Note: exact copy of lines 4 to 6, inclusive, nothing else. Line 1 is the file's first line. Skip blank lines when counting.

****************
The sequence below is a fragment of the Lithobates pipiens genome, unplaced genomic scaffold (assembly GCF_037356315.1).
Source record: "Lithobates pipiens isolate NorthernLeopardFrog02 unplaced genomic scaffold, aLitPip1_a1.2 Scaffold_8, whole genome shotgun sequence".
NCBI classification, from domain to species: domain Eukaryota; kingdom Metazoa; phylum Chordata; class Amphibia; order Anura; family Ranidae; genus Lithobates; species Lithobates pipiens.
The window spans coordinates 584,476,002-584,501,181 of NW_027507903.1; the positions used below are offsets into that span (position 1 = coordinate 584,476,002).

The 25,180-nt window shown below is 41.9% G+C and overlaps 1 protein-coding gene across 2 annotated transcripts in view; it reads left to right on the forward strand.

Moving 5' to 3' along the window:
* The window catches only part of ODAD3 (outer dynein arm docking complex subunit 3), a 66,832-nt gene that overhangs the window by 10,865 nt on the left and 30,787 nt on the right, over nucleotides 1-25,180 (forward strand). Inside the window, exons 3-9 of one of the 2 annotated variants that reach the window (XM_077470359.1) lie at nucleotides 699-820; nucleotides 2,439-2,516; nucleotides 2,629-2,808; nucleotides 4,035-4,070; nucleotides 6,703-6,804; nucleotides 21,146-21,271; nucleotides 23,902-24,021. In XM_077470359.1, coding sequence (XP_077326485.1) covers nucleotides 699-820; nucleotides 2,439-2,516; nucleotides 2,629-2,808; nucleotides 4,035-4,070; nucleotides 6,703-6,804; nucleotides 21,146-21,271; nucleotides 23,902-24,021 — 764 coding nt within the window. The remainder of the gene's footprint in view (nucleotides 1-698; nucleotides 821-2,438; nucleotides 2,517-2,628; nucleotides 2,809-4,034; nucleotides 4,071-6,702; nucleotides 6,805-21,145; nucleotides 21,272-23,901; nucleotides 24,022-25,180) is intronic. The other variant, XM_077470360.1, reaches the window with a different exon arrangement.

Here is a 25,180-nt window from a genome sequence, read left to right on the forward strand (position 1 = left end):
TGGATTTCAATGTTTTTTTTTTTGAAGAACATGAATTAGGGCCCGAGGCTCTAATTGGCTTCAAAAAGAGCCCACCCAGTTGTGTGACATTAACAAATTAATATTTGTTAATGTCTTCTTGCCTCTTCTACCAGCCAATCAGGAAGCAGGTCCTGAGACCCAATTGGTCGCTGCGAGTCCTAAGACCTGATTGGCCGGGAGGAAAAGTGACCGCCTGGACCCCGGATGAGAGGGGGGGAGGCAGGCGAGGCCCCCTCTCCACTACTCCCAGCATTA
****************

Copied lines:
The window spans coordinates 584,476,002-584,501,181 of NW_027507903.1; the positions used below are offsets into that span (position 1 = coordinate 584,476,002).

The 25,180-nt window shown below is 41.9% G+C and overlaps 1 protein-coding gene across 2 annotated transcripts in view; it reads left to right on the forward strand.

Moving 5' to 3' along the window: